Financial Analysis. Agilent has strong financials. 3Q19 (which was the company’s fourth quarter) came in robust, with revenue of $1.3 billion up 6% YoY. Earnings were almost $200 million. Fiscal year revenue of $5.2 billion grew 5% YoY, and EPS of $3.37 was up a whopping 250% YoY. The company is guiding next year’s fiscal year revenue at 4-5% growth once again, and earnings guidance is expected to tick up slightly, as the company ramps up its M&A and sales and marketing efforts to continue to grow.
The company has a market cap of $26 billion, with cash of $1.4 billion and debt of $2.4 billion. That’s not bad for a Healthcare company, which generally assumes high levels of debt. All that cash has come by way of the company growing earnings at an average clip of 17% per year over the last three years. Revenue has been growing at 8% over that same time frame, and management has done an excellent job of keeping operational costs down.
Stock Performance. The stock has performed in-line with the broader market this year, up 27% YTD. The 1% annual yield puts it right on the S&P’s YTD return. The stock is currently at its all-time high. Yet this is clearly the brightest point in the company’s history, as Agilent spent a good chunk of years disposing of underperforming business lines and ramping its core laboratory workflow business. The company is in terrific shape today, and its spate of mergers and acquisitions illustrate the strong financial and fundamental position of the company. Management is dead-set on growth, and has the cash on hand to continue to fulfill its M&A strategy. The stock has reflected the excellent forward-looking prospects for this company.
Agilent is mainly held by institutional investors like T. Rowe Price, BlackRock, Fidelity and Vanguard. That’s a good sign, as heavy hitters in the Financial Analysis space are on board with the stock. The stock even got a boost recently when Bill Ackman’s Pershing Square announced a purchase of nearly 3 million shares, with the distinct possibility of future buy-ins. Ackman is a legendary hedge fund manager, so his investment into Agilent really means something.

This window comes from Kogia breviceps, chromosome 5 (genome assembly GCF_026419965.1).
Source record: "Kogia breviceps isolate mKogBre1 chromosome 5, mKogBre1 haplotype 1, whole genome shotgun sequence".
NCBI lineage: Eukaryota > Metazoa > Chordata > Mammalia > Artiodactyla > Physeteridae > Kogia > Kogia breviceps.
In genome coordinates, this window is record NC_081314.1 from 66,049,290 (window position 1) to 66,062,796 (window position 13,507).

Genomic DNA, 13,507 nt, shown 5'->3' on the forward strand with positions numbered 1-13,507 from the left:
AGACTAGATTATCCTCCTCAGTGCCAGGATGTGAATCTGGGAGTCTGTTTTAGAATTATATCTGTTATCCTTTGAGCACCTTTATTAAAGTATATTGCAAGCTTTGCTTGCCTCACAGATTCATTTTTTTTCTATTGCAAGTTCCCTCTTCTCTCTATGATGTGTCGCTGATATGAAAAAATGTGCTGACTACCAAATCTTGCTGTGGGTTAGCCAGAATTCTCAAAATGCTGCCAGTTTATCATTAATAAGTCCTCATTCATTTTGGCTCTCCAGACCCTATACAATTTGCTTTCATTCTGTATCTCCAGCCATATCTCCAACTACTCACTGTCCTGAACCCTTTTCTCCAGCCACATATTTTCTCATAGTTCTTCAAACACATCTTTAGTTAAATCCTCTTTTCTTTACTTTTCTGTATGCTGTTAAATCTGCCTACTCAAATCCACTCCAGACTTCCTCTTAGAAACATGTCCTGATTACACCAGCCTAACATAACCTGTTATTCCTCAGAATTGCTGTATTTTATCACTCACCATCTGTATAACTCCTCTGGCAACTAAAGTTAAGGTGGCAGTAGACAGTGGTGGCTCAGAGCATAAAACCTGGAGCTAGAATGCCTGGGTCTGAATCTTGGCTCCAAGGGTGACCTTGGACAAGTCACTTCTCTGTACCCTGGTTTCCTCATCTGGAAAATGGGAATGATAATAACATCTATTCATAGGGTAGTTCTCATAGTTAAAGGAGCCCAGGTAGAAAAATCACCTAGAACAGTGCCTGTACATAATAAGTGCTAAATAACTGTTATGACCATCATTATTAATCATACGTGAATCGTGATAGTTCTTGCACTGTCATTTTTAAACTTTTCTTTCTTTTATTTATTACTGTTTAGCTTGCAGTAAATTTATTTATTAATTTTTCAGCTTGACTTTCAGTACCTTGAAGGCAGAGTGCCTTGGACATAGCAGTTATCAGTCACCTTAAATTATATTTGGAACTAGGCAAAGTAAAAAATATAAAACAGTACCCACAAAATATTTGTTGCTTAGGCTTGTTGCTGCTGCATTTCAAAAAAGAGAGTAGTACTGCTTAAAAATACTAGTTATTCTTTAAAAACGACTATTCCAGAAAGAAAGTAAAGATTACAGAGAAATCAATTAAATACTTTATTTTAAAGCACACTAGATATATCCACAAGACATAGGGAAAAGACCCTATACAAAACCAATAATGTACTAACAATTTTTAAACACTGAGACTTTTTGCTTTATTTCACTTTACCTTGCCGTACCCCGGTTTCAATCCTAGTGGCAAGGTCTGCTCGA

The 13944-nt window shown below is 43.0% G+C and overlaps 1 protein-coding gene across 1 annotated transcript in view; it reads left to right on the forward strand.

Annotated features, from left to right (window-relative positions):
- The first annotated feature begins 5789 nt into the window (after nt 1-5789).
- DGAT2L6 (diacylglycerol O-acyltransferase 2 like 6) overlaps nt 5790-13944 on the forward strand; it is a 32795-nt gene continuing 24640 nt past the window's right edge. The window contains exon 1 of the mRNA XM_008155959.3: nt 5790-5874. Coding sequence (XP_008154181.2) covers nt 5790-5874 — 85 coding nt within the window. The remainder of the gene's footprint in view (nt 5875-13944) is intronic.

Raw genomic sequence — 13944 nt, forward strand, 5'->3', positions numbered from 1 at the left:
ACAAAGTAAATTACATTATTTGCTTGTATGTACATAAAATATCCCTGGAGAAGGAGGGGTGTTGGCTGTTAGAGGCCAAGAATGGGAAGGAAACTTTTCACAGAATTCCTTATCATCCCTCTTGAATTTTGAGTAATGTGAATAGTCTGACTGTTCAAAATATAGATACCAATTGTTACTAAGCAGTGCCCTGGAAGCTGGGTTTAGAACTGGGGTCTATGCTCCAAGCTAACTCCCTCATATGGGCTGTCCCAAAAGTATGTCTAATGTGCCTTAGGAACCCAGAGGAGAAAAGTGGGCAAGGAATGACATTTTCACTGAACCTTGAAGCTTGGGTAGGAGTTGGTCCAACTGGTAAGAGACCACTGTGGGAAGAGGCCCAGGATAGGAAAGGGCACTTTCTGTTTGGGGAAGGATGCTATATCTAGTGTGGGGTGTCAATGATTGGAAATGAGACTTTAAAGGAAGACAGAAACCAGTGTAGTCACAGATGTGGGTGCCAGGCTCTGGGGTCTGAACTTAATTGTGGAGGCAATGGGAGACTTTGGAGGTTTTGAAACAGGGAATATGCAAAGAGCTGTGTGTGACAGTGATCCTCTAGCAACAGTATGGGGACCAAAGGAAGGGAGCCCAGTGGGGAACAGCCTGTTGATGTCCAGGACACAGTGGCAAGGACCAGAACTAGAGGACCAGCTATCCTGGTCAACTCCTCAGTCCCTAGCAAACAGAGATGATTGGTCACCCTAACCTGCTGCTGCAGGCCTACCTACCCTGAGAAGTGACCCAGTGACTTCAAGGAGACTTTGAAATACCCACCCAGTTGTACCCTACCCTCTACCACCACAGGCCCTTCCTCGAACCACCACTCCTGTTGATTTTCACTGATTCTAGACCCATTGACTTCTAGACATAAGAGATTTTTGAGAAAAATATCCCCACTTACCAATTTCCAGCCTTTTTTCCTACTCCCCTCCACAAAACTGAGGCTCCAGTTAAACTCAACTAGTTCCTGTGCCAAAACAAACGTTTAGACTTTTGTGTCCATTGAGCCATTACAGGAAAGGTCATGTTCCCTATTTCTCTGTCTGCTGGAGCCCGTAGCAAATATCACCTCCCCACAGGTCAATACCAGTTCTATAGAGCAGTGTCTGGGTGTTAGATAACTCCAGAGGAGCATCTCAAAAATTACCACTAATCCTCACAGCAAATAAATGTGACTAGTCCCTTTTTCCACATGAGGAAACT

BMR TAKE: Agilent is a growing company in a growing sector. The financials are strong, with solid revenue and earnings growth year-over-year. On top of that, management’s M&A strategy is accretive, and shows that the company is willing to improve its products and services by purchasing rising stars in the sector and absorbing them and synergizing the costs. The growth of both Abbott Labs and Thermo Fisher shows how popular the sector is, and what high demand exists for laboratory workflow companies – and that spells great news for the third-largest player in the space, that continues to make proactive strategic growth decisions.
What’s more, the recent investment by Bill Ackman, which only adds to the laundry list of institutional brand names aboard this stock, signals confidence by some of Wall Street’s best investment professionals. While not a reason to invest in a stock alone, it’s good to know that major hedge funds and investment firms are participating in the Agilent growth story.
Management has steered this company through some tough times, disposing of key business lines, reducing staff, and guiding the company through the pressure of a low-demand climate. Demand for laboratory services is growing, and management is intent on growing the company to take advantage of the boom times. We’re expecting big things from this stock next year as a result.